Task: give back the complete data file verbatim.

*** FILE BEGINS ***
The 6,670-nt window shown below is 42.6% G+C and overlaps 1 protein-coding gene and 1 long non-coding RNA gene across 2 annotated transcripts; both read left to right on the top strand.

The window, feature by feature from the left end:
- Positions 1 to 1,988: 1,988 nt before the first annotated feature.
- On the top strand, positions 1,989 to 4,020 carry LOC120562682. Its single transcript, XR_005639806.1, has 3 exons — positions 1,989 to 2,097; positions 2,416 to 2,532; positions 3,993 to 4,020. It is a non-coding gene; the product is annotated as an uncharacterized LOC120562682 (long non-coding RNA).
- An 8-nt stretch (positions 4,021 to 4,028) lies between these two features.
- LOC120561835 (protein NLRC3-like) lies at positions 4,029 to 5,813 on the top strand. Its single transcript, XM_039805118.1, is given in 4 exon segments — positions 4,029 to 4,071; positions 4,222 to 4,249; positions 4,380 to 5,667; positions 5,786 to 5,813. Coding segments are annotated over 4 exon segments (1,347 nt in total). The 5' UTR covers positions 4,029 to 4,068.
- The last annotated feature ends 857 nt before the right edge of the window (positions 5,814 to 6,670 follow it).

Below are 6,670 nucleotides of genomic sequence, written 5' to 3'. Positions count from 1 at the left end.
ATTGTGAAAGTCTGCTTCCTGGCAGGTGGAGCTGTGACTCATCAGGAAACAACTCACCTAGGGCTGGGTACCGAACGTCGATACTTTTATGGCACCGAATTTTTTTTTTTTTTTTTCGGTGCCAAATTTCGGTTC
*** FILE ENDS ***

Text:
The 6,670-nt window shown below is 42.6% G+C and overlaps 1 protein-coding gene and 1 long non-coding RNA gene across 2 annotated transcripts; both read left to right on the top strand.

The window, feature by feature from the left end:
- Positions 1 to 1,988: 1,988 nt before the first annotated feature.
- On the top strand, positions 1,989 to 4,020 carry LOC120562682. Its single transcript, XR_005639806.1, has 3 exons — positions 1,989 to 2,097; positions 2,416 to 2,532; positions 3,993 to 4,020. It is a non-coding gene; the product is annotated as an uncharacterized LOC120562682 (long non-coding RNA).
- An 8-nt stretch (positions 4,021 to 4,028) lies between these two features.
- LOC120561835 (protein NLRC3-like) lies at positions 4,029 to 5,813 on the top strand. Its single transcript, XM_039805118.1, is given in 4 exon segments — positions 4,029 to 4,071; positions 4,222 to 4,249; positions 4,380 to 5,667; positions 5,786 to 5,813. Coding segments are annotated over 4 exon segments (1,347 nt in total). The 5' UTR covers positions 4,029 to 4,068.
- The last annotated feature ends 857 nt before the right edge of the window (positions 5,814 to 6,670 follow it).

Below are 6,670 nucleotides of genomic sequence, written 5' to 3'. Positions count from 1 at the left end.
ATTGTGAAAGTCTGCTTCCTGGCAGGTGGAGCTGTGACTCATCAGGAAACAACTCACCTAGGGCTGGGTACCGAACGTCGATACTTTTATGGCACCGAATTTTTTTTTTTTTTTTTCGGTGCCAAATTTCGGTTC